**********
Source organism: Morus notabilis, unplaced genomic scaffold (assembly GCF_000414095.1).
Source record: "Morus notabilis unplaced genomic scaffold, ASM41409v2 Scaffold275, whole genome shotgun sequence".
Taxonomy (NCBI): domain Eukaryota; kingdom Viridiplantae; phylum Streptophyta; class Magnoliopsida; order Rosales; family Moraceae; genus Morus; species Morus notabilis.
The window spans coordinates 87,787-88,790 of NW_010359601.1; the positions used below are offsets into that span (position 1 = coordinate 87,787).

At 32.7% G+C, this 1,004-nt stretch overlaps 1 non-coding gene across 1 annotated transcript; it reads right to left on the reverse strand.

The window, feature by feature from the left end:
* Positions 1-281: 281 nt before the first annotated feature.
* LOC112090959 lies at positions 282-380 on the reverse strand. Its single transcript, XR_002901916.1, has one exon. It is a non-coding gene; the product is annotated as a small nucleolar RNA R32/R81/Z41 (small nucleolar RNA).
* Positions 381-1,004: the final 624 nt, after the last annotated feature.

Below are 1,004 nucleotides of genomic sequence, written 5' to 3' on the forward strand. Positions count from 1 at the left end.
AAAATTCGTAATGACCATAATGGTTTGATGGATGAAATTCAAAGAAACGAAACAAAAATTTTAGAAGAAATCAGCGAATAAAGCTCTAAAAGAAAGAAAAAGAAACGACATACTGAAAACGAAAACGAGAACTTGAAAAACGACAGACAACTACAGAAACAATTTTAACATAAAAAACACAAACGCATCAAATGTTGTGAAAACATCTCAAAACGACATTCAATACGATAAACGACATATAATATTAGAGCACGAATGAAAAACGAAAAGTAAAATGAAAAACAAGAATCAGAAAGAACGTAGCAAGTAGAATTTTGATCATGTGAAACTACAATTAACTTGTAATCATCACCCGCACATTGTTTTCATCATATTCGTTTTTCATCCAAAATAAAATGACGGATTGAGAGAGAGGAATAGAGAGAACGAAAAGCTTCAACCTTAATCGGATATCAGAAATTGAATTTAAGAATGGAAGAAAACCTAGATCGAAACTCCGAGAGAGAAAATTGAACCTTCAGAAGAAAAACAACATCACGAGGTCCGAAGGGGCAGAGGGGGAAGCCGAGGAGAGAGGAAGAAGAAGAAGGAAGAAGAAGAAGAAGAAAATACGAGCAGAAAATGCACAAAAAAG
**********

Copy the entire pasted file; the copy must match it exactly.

Source organism: Morus notabilis, unplaced genomic scaffold (assembly GCF_000414095.1).
Source record: "Morus notabilis unplaced genomic scaffold, ASM41409v2 Scaffold275, whole genome shotgun sequence".
Taxonomy (NCBI): domain Eukaryota; kingdom Viridiplantae; phylum Streptophyta; class Magnoliopsida; order Rosales; family Moraceae; genus Morus; species Morus notabilis.
The window spans coordinates 87,787-88,790 of NW_010359601.1; the positions used below are offsets into that span (position 1 = coordinate 87,787).

At 32.7% G+C, this 1,004-nt stretch overlaps 1 non-coding gene across 1 annotated transcript; it reads right to left on the reverse strand.

The window, feature by feature from the left end:
* Positions 1-281: 281 nt before the first annotated feature.
* LOC112090959 lies at positions 282-380 on the reverse strand. Its single transcript, XR_002901916.1, has one exon. It is a non-coding gene; the product is annotated as a small nucleolar RNA R32/R81/Z41 (small nucleolar RNA).
* Positions 381-1,004: the final 624 nt, after the last annotated feature.

Below are 1,004 nucleotides of genomic sequence, written 5' to 3' on the forward strand. Positions count from 1 at the left end.
AAAATTCGTAATGACCATAATGGTTTGATGGATGAAATTCAAAGAAACGAAACAAAAATTTTAGAAGAAATCAGCGAATAAAGCTCTAAAAGAAAGAAAAAGAAACGACATACTGAAAACGAAAACGAGAACTTGAAAAACGACAGACAACTACAGAAACAATTTTAACATAAAAAACACAAACGCATCAAATGTTGTGAAAACATCTCAAAACGACATTCAATACGATAAACGACATATAATATTAGAGCACGAATGAAAAACGAAAAGTAAAATGAAAAACAAGAATCAGAAAGAACGTAGCAAGTAGAATTTTGATCATGTGAAACTACAATTAACTTGTAATCATCACCCGCACATTGTTTTCATCATATTCGTTTTTCATCCAAAATAAAATGACGGATTGAGAGAGAGGAATAGAGAGAACGAAAAGCTTCAACCTTAATCGGATATCAGAAATTGAATTTAAGAATGGAAGAAAACCTAGATCGAAACTCCGAGAGAGAAAATTGAACCTTCAGAAGAAAAACAACATCACGAGGTCCGAAGGGGCAGAGGGGGAAGCCGAGGAGAGAGGAAGAAGAAGAAGGAAGAAGAAGAAGAAGAAAATACGAGCAGAAAATGCACAAAAAAG